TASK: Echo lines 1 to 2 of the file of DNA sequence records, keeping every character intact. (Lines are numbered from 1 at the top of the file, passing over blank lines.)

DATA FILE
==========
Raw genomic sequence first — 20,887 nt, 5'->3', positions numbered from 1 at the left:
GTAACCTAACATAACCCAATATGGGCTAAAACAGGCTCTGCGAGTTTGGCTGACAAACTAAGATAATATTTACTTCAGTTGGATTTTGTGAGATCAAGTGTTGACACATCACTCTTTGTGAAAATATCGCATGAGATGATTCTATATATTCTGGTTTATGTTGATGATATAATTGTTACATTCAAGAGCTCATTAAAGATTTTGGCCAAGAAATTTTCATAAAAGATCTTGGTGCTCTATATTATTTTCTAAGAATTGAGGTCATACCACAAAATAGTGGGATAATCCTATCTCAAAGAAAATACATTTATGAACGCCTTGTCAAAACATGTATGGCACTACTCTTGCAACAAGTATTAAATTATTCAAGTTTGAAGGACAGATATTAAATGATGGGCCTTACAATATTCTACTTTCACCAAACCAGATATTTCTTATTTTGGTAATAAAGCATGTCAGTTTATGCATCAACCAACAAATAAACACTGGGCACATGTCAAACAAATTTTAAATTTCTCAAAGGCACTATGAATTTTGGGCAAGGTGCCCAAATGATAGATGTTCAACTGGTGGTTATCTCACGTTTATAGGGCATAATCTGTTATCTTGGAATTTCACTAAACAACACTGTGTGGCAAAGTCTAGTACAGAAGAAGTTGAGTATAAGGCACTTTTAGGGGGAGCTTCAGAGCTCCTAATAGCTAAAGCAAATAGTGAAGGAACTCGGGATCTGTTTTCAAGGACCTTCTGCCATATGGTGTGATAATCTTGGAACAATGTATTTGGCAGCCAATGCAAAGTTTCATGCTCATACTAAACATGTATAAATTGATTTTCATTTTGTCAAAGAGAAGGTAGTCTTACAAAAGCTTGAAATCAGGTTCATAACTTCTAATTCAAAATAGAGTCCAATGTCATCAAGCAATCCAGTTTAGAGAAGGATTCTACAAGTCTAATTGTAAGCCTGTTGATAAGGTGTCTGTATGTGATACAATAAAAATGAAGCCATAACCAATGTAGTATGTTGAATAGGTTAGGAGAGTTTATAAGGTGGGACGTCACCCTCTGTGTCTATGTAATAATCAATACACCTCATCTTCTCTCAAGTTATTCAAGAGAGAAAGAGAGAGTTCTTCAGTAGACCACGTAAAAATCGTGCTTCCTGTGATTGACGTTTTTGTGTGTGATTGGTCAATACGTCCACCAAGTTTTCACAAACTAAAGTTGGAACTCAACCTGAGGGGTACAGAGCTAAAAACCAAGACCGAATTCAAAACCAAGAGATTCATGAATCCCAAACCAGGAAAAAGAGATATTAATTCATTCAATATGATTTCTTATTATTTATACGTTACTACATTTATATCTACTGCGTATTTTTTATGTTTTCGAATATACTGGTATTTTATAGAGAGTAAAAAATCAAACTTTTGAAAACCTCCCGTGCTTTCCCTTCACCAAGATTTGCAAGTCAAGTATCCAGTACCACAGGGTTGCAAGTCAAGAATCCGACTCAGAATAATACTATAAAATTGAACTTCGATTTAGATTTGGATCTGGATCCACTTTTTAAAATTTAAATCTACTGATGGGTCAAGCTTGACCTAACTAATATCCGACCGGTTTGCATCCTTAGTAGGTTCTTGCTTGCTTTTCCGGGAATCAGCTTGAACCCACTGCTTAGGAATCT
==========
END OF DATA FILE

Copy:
Raw genomic sequence first — 20,887 nt, 5'->3', positions numbered from 1 at the left:
GTAACCTAACATAACCCAATATGGGCTAAAACAGGCTCTGCGAGTTTGGCTGACAAACTAAGATAATATTTACTTCAGTTGGATTTTGTGAGATCAAGTGTTGACACATCACTCTTTGTGAAAATATCGCATGAGATGATTCTATATATTCTGGTTTATGTTGATGATATAATTGTTACATTCAAGAGCTCATTAAAGATTTTGGCCAAGAAATTTTCATAAAAGATCTTGGTGCTCTATATTATTTTCTAAGAATTGAGGTCATACCACAAAATAGTGGGATAATCCTATCTCAAAGAAAATACATTTATGAACGCCTTGTCAAAACATGTATGGCACTACTCTTGCAACAAGTATTAAATTATTCAAGTTTGAAGGACAGATATTAAATGATGGGCCTTACAATATTCTACTTTCACCAAACCAGATATTTCTTATTTTGGTAATAAAGCATGTCAGTTTATGCATCAACCAACAAATAAACACTGGGCACATGTCAAACAAATTTTAAATTTCTCAAAGGCACTATGAATTTTGGGCAAGGTGCCCAAATGATAGATGTTCAACTGGTGGTTATCTCACGTTTATAGGGCATAATCTGTTATCTTGGAATTTCACTAAACAACACTGTGTGGCAAAGTCTAGTACAGAAGAAGTTGAGTATAAGGCACTTTTAGGGGGAGCTTCAGAGCTCCTAATAGCTAAAGCAAATAGTGAAGGAACTCGGGATCTGTTTTCAAGGACCTTCTGCCATATGGTGTGATAATCTTGGAACAATGTATTTGGCAGCCAATGCAAAGTTTCATGCTCATACTAAACATGTATAAATTGATTTTCATTTTGTCAAAGAGAAGGTAGTCTTACAAAAGCTTGAAATCAGGTTCATAACTTCTAATTCAAAATAGAGTCCAATGTCATCAAGCAATCCAGTTTAGAGAAGGATTCTACAAGTCTAATTGTAAGCCTGTTGATAAGGTGTCTGTATGTGATACAATAAAAATGAAGCCATAACCAATGTAGTATGTTGAATAGGTTAGGAGAGTTTATAAGGTGGGACGTCACCCTCTGTGTCTATGTAATAATCAATACACCTCATCTTCTCTCAAGTTATTCAAGAGAGAAAGAGAGAGTTCTTCAGTAGACCACGTAAAAATCGTGCTTCCTGTGATTGACGTTTTTGTGTGTGATTGGTCAATACGTCCACCAAGTTTTCACAAACTAAAGTTGGAACTCAACCTGAGGGGTACAGAGCTAAAAACCAAGACCGAATTCAAAACCAAGAGATTCATGAATCCCAAACCAGGAAAAAGAGATATTAATTCATTCAATATGATTTCTTATTATTTATACGTTACTACATTTATATCTACTGCGTATTTTTTATGTTTTCGAATATACTGGTATTTTATAGAGAGTAAAAAATCAAACTTTTGAAAACCTCCCGTGCTTTCCCTTCACCAAGATTTGCAAGTCAAGTATCCAGTACCACAGGGTTGCAAGTCAAGAATCCGACTCAGAATAATACTATAAAATTGAACTTCGATTTAGATTTGGATCTGGATCCACTTTTTAAAATTTAAATCTACTGATGGGTCAAGCTTGACCTAACTAATATCCGACCGGTTTGCATCCTTAGTAGGTTCTTGCTTGCTTTTCCGGGAATCAGCTTGAACCCACTGCTTAGGAATCT